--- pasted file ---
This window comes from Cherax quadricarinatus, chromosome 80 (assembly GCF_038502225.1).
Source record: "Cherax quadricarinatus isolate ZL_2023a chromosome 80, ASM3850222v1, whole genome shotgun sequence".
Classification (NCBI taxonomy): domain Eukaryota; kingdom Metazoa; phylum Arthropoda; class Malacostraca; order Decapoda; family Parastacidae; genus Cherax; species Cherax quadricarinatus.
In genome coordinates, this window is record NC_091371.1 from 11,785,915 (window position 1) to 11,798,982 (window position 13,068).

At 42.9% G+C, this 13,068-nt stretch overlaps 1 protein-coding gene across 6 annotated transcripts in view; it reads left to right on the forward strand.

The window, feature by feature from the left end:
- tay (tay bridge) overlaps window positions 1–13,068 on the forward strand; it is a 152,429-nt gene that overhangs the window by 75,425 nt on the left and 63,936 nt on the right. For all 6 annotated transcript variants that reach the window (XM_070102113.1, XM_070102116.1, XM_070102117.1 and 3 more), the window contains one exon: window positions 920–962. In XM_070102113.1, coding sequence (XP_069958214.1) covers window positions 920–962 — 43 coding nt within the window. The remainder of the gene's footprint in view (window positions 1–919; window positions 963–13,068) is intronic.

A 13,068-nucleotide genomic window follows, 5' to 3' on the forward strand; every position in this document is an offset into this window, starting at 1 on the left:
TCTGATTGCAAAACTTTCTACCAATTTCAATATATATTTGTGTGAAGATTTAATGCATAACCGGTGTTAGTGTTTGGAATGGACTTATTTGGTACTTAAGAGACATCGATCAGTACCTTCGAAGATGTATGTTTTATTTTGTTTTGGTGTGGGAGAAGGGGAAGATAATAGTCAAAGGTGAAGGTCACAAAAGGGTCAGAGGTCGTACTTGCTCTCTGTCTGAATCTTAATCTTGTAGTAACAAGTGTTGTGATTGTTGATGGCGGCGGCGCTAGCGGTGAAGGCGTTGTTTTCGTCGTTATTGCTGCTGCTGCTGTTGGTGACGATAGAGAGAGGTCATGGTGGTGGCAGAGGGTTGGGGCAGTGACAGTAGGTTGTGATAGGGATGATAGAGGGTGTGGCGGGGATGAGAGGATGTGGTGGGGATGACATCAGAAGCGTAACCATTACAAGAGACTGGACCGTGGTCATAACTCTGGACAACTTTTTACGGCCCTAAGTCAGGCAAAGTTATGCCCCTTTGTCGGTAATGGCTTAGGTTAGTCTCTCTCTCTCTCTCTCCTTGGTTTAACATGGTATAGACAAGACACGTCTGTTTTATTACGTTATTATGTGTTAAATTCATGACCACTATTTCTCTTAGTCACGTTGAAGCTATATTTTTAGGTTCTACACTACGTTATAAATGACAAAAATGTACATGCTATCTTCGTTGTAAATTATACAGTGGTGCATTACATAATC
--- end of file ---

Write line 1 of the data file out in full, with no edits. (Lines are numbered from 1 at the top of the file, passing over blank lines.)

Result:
This window comes from Cherax quadricarinatus, chromosome 80 (assembly GCF_038502225.1).